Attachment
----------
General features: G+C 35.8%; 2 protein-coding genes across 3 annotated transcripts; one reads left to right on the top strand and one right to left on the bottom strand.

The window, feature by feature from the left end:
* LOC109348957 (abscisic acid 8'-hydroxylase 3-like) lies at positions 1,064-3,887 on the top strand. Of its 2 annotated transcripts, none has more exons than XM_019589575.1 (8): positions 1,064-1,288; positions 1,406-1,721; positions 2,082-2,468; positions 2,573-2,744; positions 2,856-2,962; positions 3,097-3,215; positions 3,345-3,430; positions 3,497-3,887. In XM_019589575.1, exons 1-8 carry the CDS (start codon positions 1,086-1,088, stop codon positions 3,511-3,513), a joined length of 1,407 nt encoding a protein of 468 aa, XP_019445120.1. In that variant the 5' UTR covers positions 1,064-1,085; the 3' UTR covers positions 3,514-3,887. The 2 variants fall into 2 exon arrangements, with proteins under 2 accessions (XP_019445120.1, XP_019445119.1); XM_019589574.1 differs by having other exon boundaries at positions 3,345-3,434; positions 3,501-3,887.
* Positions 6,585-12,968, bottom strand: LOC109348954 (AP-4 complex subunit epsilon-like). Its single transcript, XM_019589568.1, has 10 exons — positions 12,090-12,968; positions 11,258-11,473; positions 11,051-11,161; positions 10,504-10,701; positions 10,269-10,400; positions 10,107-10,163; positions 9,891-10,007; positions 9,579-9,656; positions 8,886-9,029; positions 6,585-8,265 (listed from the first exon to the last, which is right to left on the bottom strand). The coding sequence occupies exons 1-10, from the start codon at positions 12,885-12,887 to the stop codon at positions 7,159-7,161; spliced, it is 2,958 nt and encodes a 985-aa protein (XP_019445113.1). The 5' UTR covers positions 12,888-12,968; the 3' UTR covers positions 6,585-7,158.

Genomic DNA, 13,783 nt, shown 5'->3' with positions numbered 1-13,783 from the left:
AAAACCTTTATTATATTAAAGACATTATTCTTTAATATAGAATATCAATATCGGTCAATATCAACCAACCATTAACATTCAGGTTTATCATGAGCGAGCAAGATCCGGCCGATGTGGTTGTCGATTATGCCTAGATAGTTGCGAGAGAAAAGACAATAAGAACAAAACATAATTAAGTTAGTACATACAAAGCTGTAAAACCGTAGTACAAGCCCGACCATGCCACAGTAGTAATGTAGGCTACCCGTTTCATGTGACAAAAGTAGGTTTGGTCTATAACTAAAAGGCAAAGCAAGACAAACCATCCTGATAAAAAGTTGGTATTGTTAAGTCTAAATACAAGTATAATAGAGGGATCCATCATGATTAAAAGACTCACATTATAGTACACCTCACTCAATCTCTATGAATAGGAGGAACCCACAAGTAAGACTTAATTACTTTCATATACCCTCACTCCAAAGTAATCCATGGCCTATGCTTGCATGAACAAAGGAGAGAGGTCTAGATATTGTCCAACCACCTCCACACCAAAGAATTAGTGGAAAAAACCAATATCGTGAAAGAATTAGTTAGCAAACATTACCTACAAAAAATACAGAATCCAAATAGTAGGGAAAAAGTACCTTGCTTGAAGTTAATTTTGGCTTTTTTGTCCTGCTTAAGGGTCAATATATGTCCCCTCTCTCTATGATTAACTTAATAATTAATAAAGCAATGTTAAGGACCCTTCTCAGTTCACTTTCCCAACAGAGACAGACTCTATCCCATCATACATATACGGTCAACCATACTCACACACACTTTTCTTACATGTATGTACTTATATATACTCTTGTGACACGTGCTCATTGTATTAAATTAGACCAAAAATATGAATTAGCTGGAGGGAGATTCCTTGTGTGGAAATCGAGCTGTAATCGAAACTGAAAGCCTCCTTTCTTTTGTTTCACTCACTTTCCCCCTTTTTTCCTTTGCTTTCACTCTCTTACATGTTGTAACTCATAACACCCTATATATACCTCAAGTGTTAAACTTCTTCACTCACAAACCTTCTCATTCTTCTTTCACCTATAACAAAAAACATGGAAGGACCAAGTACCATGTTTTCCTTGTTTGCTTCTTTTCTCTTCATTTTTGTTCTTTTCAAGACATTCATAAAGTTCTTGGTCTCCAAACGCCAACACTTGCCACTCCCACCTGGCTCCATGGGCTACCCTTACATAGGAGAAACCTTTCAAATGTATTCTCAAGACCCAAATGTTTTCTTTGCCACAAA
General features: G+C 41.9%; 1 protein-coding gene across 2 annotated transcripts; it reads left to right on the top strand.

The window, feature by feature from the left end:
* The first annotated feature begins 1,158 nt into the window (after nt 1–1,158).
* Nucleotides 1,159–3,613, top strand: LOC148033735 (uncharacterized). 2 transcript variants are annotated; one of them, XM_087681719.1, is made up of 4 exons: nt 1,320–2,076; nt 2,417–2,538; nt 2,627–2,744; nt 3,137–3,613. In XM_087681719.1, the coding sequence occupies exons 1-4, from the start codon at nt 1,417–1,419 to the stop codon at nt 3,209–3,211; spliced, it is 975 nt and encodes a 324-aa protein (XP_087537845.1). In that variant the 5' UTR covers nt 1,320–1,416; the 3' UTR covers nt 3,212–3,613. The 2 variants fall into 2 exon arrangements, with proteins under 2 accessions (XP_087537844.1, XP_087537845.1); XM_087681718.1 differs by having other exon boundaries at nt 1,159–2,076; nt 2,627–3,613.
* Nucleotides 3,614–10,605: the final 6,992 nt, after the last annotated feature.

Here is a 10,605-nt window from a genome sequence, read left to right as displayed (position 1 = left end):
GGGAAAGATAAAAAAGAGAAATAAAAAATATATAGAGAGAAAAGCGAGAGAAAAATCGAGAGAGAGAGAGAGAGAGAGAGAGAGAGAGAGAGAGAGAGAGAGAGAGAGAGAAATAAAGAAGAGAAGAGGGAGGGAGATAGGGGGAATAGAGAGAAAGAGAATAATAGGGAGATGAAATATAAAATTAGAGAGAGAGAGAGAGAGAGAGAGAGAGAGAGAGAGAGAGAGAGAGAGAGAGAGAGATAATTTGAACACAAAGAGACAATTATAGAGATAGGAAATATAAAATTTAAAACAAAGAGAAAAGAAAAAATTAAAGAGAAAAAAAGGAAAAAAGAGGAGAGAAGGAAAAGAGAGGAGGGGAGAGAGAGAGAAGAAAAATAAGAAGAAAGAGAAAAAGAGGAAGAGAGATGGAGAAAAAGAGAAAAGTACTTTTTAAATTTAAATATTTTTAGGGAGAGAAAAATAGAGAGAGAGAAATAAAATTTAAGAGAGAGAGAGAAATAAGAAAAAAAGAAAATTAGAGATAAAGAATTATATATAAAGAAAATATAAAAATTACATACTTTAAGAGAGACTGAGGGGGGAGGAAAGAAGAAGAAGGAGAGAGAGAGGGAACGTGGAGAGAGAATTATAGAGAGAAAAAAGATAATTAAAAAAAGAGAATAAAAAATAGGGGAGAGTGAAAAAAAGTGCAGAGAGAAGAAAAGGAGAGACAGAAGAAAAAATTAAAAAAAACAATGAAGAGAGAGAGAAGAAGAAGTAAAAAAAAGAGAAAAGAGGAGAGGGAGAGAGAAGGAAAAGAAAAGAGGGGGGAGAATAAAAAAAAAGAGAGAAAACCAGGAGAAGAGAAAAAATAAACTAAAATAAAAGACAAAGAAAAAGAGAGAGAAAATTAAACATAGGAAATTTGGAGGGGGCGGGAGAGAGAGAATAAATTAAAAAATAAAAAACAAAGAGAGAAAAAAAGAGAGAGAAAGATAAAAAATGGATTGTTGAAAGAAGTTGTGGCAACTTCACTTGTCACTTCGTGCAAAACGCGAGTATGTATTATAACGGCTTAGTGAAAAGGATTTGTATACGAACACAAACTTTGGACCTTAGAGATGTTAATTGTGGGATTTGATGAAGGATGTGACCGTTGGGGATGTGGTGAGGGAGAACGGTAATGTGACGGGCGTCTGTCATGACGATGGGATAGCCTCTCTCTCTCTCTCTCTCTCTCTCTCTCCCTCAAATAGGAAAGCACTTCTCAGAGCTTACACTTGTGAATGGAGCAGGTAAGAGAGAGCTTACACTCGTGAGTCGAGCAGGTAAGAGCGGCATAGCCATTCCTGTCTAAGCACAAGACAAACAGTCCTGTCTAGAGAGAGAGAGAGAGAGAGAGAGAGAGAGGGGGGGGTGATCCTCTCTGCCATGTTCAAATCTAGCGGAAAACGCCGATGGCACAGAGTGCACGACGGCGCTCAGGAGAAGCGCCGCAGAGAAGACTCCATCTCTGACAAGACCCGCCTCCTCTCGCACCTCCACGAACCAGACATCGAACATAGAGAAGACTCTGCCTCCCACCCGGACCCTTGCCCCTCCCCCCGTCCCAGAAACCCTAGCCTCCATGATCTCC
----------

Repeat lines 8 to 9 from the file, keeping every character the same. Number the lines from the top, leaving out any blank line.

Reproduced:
The window, feature by feature from the left end:
* The first annotated feature begins 1,158 nt into the window (after nt 1–1,158).